Will you not allow that I have as much of the spirit of prophecy in me as the swans?  For they, when they perceive that they must die, having sung all their life long, do then sing more than ever, rejoicing in the thought that they are about to go away to the god whose ministers they are.  But men, because they are themselves afraid of death, slanderously affirm of the swans that they sing a lament at the last, not considering that no bird sings when cold, or hungry, or in pain, not even the nightingale, nor the swallow, nor yet the hoopoe; which are said indeed to tune a lay of sorrow, although I do not believe this to be true of them any more than of the swans.  But because they are sacred to Apollo, and have the gift of prophecy, and anticipate the good things of another world, therefore they sing and rejoice in that day more than ever they did before.  And I too, believing myself to be the consecrated servant of the same God, and the fellow servant of the swans, and thinking that I have received from my master gifts of prophecy which are not inferior to theirs, would not go out of life less merrily than the swans.

Numerous historical figures have since made attempts to debunk the idea that swans sing upon their death, such as Pliny the Elder who wrote in the first century AD, “Observation shows that the story that the dying swan sings is false, judging from experience…” in his landmark Natural History.

Nevertheless, the notion endured.  Notable instances of this include Chaucer writing in his fourteenth century Parliament of Foules, “The Ialous swan, ayens his deth that singeth. [The jealous swan, sings before his death]” (Interestingly, this poem also includes the first explicit Valentine’s Day / love connection.)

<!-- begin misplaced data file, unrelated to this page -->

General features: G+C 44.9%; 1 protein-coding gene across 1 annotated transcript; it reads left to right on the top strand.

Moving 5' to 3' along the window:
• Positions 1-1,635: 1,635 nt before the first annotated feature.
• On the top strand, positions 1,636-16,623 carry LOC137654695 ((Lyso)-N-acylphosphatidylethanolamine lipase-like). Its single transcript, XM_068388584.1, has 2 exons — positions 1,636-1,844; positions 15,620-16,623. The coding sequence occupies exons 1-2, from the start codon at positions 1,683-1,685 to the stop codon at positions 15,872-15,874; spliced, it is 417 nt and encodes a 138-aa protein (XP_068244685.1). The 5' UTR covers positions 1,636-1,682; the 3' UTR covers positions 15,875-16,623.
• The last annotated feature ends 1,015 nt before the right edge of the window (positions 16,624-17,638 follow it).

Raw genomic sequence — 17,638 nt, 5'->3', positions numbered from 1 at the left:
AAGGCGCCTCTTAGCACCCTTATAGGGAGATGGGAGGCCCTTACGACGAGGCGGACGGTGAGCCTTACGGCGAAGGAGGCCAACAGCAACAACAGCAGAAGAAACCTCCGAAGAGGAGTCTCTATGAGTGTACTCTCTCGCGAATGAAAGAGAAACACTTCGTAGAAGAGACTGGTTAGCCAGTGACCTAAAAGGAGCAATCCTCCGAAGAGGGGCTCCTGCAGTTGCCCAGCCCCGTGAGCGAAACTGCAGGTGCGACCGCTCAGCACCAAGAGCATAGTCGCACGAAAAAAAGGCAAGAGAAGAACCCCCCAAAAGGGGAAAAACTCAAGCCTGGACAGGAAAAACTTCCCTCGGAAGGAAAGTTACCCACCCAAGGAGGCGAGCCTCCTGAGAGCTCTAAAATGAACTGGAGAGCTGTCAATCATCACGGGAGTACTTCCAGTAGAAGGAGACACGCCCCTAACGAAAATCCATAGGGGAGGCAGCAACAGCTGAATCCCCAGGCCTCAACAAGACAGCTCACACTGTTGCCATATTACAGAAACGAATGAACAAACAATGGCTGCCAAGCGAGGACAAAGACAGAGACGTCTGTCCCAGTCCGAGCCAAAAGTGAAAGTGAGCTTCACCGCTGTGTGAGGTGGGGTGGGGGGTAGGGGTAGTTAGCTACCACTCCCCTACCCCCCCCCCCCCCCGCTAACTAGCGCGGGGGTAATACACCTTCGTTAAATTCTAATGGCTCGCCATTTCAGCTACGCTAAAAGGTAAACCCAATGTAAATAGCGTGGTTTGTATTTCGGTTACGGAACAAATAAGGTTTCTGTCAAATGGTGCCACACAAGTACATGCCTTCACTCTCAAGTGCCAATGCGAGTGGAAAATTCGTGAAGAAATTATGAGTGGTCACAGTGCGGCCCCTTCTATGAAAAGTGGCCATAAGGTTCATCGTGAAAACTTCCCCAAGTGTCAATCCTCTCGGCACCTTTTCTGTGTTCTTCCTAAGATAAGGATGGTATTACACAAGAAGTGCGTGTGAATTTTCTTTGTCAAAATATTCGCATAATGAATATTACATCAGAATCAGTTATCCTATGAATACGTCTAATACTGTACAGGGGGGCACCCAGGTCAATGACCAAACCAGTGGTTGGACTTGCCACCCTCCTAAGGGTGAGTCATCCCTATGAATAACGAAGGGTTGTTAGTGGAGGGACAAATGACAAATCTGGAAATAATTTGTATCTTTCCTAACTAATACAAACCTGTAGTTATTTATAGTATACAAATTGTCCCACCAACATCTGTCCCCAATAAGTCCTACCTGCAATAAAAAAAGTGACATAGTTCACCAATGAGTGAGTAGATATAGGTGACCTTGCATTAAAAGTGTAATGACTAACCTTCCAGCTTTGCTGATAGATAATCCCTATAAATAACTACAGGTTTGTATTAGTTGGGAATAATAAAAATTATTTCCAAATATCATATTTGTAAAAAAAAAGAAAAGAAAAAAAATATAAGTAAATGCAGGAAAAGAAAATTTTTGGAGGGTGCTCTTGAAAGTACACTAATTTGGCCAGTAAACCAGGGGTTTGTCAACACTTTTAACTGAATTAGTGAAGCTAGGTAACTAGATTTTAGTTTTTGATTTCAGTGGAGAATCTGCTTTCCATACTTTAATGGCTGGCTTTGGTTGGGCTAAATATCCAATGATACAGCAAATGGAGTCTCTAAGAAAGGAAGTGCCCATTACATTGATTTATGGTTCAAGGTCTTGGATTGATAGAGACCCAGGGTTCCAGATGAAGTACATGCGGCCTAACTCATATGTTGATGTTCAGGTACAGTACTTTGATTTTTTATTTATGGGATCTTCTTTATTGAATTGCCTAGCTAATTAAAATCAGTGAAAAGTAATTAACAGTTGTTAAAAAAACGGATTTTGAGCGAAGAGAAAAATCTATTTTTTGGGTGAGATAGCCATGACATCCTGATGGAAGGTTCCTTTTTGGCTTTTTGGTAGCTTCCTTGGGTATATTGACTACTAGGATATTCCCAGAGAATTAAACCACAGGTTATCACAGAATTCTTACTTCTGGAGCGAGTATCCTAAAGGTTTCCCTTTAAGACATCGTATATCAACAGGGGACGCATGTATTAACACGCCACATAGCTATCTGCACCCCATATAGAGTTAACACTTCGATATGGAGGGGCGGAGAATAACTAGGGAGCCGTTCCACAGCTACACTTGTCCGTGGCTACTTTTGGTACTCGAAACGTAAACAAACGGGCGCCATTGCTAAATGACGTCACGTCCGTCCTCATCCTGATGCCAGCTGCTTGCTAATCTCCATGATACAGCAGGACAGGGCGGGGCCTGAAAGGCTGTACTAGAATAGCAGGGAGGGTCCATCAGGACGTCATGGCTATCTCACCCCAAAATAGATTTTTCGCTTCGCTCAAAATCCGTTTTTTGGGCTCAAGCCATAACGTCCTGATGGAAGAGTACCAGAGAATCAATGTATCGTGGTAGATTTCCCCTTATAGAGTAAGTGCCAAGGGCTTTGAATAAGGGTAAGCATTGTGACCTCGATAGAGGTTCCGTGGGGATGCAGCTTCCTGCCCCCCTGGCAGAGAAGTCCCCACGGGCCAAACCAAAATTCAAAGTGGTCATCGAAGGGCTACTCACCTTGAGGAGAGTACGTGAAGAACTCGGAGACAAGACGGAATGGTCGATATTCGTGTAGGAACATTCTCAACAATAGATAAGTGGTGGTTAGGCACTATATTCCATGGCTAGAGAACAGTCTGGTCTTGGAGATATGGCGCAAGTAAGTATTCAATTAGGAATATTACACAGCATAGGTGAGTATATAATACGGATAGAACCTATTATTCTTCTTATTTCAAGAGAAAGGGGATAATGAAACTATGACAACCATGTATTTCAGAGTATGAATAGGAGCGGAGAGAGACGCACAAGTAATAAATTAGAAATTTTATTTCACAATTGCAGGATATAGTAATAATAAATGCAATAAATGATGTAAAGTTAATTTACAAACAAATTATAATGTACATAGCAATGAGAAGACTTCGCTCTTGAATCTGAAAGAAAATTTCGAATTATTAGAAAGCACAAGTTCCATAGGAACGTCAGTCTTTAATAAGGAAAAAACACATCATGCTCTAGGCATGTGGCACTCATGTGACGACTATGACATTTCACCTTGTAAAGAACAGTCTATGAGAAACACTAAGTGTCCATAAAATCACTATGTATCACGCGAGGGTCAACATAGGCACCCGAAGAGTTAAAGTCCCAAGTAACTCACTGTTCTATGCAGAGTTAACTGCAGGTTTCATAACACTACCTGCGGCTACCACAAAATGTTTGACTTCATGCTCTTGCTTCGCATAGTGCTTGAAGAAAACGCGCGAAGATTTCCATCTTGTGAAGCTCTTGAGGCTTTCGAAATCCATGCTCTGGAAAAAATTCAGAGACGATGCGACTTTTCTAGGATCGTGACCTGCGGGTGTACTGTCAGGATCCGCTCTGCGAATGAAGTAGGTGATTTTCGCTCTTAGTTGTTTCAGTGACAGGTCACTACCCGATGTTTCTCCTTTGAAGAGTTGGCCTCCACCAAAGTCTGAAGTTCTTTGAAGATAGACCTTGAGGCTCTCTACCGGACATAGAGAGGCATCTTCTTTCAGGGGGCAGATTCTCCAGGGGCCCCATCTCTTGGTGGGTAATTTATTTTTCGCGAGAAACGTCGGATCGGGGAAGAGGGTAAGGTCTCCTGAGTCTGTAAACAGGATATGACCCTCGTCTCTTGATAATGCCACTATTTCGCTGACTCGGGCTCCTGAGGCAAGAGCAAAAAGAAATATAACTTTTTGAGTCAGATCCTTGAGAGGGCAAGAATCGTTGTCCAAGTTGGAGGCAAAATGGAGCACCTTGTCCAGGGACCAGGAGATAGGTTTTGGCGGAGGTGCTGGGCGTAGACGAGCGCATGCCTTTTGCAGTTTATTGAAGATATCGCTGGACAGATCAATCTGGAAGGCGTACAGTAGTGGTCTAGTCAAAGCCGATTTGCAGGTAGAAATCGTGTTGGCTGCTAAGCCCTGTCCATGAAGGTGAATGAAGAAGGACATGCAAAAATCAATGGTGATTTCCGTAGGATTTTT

Even Leonardo da Vinci got into the swan song / death action noting, “The swan is white without spot, and it sings sweetly as it dies, that song ending its life.”

Shakespeare also wrote in his sixteenth century The Merchant of Venice: “Let music sound while he doth make his choice; then, if he lose, he makes a swan-like end, fading in music.”

So when did this idea of swans singing before death morph into the specific expression “swan song”? The English version of this appears to have been borrowed from the German Schwanengesang (Swan Song), with the first known instance of the original German version being Georg Philipp Telemann’s 1733 concerto of the same name.

The first recorded use of the phrase in English didn’t appear in print until a couple decades later when Scottish priest John Willison in one of his Scripture Songs (Song VI) noted, “Being a Prophecy of Christ, and King David’s Swan Song in views of death…”

In Sermon II of his 1747 Five Sacramental Sermons, published in The Balm of Gilead, Willison also mirrors the sentiment in Plato’s Phaedo, referring to a swan song upon death being one of joy,

You may sing that swan-song, Psal. xlviii. 14, “For this God is our God for ever and ever, and he will be our guide even unto death.” It is this that gives a believer peace in his latter end: it made David to triumph in the view of approaching death…

As for how this popularly morphed into referring to a performer’s final work or performance, beyond a few other references very loosely fitting the bill, the first known more explicit instance of this was the great Franz Schubert’s 1828 Schwanengesang (Swan Song), which is a collection of songs by Schubert written near the end of his life and published in 1829, a year after his death at the tender age of 31. (Not to be confused with Johann Senn’s Schwanengesang poem that Schubert previously put to music in 1822.)

Schubert did not, however, name this posthumous work. Instead, Tobias Haslinger published the collection under this name referencing the age-old notion of swans singing a final, beautiful song before expiring, with, of course, Schubert being the swan in this case and the collection his final “song”.

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Bonus Fact:

  • The name “swan” has its roots in the Proto-Indo-European root *swen, meaning “to sing, make sound.”